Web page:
The pressure is cranking up on Iran. During her recent tour of the Middle East, US Secretary of StateHilary Clinton declared that Iran is "moving toward a military dictatorship", because the civilian government is being "supplanted" by the Revolutionary Guard, which "poses a very direct threat to everyone." She added: "We don't want to be engaging while they're building a bomb." About a week earlier US National Security AdviserJim Jonesdescribed the Iran nuclear issue as the "top global security threat."
Iranian president Mahmoud Ahmedinejad's announcement that the country would now begin producing higher enriched uranium has thrown fuel on the fire. German Defense MinisterKarl-Theodor zu Guttenbergdescribed the gesture as "pushing back" the "outstretched hand of the international community."
Yet amidst the escalating calls for greater sanctions and diplomatic pressure to isolate Iran, there have been contradictory statements. In September last year, US ambassador to the International Atomic Energy Agency (IAEA)Glyn Daviesdeclared that Iran had now acquired "possible breakout capacity" if it decided to enrich its uranium to bomb-grade level. American intelligence reportedly found that despite having enough nuclear fuel "to make a rapid, if risky, sprint for a nuclear weapon", the regime had "deliberately stopped short of the critical last steps to make a bomb."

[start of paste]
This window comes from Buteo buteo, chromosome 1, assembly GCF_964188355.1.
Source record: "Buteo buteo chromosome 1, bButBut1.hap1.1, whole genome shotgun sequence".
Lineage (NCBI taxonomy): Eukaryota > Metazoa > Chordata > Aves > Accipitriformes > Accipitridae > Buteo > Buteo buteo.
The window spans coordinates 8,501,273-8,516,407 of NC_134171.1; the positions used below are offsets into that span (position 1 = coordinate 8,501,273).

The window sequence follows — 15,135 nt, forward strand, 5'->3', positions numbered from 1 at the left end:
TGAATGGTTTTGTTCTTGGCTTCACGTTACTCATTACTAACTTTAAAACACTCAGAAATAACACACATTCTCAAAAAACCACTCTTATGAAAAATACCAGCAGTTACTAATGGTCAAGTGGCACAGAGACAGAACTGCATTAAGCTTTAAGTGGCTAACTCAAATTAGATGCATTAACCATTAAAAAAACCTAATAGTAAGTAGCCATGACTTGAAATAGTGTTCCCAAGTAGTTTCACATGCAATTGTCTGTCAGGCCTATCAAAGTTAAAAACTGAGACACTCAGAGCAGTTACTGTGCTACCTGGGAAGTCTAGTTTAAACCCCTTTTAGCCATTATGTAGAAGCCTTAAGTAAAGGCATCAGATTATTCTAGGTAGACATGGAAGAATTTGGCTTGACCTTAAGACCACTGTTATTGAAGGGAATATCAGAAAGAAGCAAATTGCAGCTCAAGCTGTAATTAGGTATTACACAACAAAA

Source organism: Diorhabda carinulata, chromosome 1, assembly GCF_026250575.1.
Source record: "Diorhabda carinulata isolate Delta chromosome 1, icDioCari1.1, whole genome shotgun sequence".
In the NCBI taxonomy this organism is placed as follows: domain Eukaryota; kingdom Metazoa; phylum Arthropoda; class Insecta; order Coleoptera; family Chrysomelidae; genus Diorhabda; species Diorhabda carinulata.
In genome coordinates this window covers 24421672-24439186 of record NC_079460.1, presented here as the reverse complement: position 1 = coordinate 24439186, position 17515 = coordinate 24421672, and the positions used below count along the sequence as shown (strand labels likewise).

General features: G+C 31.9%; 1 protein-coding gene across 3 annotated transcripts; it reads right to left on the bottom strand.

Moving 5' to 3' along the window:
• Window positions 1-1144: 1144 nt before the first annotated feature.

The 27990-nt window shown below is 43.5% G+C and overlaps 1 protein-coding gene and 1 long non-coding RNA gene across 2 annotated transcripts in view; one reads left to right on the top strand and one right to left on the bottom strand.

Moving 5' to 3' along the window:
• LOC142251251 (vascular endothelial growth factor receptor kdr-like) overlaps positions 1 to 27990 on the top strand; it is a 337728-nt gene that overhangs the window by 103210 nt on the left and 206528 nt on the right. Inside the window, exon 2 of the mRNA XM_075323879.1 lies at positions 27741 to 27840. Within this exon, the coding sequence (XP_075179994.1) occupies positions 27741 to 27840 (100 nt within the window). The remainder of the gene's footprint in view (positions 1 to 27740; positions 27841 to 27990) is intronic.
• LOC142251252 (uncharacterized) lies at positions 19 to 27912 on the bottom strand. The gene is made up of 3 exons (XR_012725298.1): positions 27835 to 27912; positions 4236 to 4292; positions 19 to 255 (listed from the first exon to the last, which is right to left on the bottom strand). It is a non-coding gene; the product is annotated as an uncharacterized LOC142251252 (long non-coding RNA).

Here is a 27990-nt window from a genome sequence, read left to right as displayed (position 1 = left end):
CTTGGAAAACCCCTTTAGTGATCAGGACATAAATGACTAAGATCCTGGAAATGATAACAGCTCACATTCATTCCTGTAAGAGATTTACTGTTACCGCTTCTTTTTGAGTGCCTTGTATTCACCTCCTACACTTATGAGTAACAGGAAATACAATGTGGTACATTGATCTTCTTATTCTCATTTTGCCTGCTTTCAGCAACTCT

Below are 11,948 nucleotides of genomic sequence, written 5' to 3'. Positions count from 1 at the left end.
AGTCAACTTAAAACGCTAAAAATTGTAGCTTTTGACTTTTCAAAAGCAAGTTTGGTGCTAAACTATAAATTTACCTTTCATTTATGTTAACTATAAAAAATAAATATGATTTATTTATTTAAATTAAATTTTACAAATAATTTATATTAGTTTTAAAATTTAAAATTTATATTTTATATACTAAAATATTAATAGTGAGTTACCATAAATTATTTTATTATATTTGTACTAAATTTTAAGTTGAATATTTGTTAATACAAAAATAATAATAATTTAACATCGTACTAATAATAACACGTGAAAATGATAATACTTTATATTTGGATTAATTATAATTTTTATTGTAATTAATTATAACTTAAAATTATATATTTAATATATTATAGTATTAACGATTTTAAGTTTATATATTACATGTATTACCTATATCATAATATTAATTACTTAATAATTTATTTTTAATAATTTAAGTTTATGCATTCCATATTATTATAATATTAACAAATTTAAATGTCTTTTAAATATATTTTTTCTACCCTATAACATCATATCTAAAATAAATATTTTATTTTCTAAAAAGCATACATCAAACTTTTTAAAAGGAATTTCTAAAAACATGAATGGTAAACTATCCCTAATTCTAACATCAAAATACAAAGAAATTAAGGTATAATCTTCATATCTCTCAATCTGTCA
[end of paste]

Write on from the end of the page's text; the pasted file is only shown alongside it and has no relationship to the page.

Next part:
Yet after Ahmedinejad's declaration of plans to ramp up enrichment to a higher 20 per cent level, White House officials responded with scepticism, putting the statement down to "politics not physics."
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